Despite numerous companies trying their best to own the mobile payments space, most Americans don’t want to use their phones for payments.
At least according to the latest survey on smartphone payments.
The New York Times reports on a survey from University of California in Berkley that says “adult internet users” in the U.S. aren’t quite ready to pay with their phones. The Nokia-funded surveyed asked questions of 1,203 people, with a 3.4 percent margin of error.
The main reason the people surveyed seem reluctant to use mobile payments is security.
Of those surveyed, 96 percent said they wouldn’t approve of systems that use their phones to track them when browsing stores. Four out of five people surveyed also said they wouldn’t use mobile payment systems that gave stores their home phone number or home address.
While those surveyed objected to mobile payments being used to track them in stores and transmitting phone numbers or addresses, they were less concerned with their email addresses. Just over half (51 percent) of the “adult internet users” surveyed said they objected to systems that give their email address to retailers.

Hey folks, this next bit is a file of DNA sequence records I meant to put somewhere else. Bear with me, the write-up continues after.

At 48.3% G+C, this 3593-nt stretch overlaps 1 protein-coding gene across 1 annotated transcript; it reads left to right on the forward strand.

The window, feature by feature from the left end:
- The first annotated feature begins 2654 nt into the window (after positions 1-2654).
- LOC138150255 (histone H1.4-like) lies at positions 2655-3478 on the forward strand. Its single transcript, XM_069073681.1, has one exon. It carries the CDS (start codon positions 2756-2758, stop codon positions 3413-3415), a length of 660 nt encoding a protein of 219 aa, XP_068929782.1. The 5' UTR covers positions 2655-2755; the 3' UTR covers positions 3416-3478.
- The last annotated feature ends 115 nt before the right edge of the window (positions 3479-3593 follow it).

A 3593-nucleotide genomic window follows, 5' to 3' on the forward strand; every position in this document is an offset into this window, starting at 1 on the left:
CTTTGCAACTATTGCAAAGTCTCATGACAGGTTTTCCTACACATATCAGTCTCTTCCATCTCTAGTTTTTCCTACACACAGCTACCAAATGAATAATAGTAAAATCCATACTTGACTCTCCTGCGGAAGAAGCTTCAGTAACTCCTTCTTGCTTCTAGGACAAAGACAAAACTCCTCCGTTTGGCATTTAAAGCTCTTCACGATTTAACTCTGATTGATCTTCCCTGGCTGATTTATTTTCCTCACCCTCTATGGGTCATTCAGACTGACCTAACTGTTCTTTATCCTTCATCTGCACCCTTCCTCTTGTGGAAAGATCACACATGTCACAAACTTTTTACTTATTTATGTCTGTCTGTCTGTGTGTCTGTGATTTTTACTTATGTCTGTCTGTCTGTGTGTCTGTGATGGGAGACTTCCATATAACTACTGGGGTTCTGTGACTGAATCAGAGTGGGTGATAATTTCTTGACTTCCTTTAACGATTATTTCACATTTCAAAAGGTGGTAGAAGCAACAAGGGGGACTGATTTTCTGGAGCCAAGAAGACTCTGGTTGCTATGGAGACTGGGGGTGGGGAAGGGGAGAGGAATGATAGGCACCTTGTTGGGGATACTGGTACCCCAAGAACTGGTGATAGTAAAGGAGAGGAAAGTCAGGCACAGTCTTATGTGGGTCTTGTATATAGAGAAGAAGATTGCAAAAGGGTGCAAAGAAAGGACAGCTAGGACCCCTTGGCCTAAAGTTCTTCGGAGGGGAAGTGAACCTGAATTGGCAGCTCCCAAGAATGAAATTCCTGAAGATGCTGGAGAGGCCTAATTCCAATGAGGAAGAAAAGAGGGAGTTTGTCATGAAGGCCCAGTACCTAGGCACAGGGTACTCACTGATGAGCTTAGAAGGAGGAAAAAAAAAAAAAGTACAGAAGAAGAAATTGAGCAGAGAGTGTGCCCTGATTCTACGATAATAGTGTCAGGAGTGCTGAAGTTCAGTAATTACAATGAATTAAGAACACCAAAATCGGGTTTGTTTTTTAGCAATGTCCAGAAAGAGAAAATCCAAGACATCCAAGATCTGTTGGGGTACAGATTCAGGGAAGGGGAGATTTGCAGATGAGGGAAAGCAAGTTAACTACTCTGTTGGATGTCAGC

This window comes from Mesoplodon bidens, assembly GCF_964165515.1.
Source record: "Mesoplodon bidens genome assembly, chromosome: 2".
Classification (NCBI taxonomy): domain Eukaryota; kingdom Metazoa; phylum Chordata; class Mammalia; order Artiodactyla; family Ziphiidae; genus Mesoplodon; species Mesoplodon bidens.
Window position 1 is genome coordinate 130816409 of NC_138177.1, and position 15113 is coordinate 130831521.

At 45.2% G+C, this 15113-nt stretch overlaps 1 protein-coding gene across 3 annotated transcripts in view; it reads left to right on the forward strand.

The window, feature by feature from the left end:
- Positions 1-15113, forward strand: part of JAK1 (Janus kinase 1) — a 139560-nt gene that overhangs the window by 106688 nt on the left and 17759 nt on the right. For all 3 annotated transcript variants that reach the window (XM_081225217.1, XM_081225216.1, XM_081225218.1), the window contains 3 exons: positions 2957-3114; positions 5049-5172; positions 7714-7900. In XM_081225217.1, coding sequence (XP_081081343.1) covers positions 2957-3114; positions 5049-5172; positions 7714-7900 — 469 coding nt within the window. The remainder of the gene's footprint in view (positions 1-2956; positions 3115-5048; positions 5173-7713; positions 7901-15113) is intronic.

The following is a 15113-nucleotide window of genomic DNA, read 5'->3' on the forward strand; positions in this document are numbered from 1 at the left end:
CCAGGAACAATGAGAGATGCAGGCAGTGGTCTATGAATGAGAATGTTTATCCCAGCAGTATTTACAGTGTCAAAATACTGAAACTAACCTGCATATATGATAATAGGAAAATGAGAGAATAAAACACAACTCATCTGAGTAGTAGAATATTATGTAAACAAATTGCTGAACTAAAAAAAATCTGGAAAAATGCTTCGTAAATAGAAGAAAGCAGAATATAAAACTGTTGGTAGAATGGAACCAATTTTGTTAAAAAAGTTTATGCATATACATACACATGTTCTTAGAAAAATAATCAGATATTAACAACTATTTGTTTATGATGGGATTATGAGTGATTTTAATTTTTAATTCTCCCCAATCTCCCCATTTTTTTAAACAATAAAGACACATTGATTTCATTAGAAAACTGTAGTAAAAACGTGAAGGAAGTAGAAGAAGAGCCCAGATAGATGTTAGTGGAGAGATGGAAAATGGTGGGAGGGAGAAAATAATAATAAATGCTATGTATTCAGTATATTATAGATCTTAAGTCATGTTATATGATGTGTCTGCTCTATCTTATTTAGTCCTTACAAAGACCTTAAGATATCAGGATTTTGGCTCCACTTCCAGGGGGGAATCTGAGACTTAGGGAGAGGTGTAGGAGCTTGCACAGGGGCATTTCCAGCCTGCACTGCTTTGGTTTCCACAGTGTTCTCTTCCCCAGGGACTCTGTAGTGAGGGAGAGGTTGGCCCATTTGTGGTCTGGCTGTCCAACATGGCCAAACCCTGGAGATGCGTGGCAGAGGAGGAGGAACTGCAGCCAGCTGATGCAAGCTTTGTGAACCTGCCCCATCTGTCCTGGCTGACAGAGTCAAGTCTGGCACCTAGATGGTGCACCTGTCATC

While this survey shows how Americans feel about mobile payments today, that doesn’t mean those feelings will always be the same. Another recent survey showed said that most Americans could use mobile payments by 2020. Without a time machine we can’t say how correct that survey is.
Some businesses like TGI Friday’s are already trying their hand at mobile payments. It’s still early days for paying by smartphone in the U.S., but there’s a chance it will become more common soon.
A Federal Reserve recently said that adults aged 18-44 make more than two-thirds of mobile payments. As the younger end of that bracket gets older and gets more disposable income they might push more companies to accept mobile payments. A large number of them have already shown that they’re comfortable with Facebook having a lot of their private data, so why would they care about other companies getting similar info?
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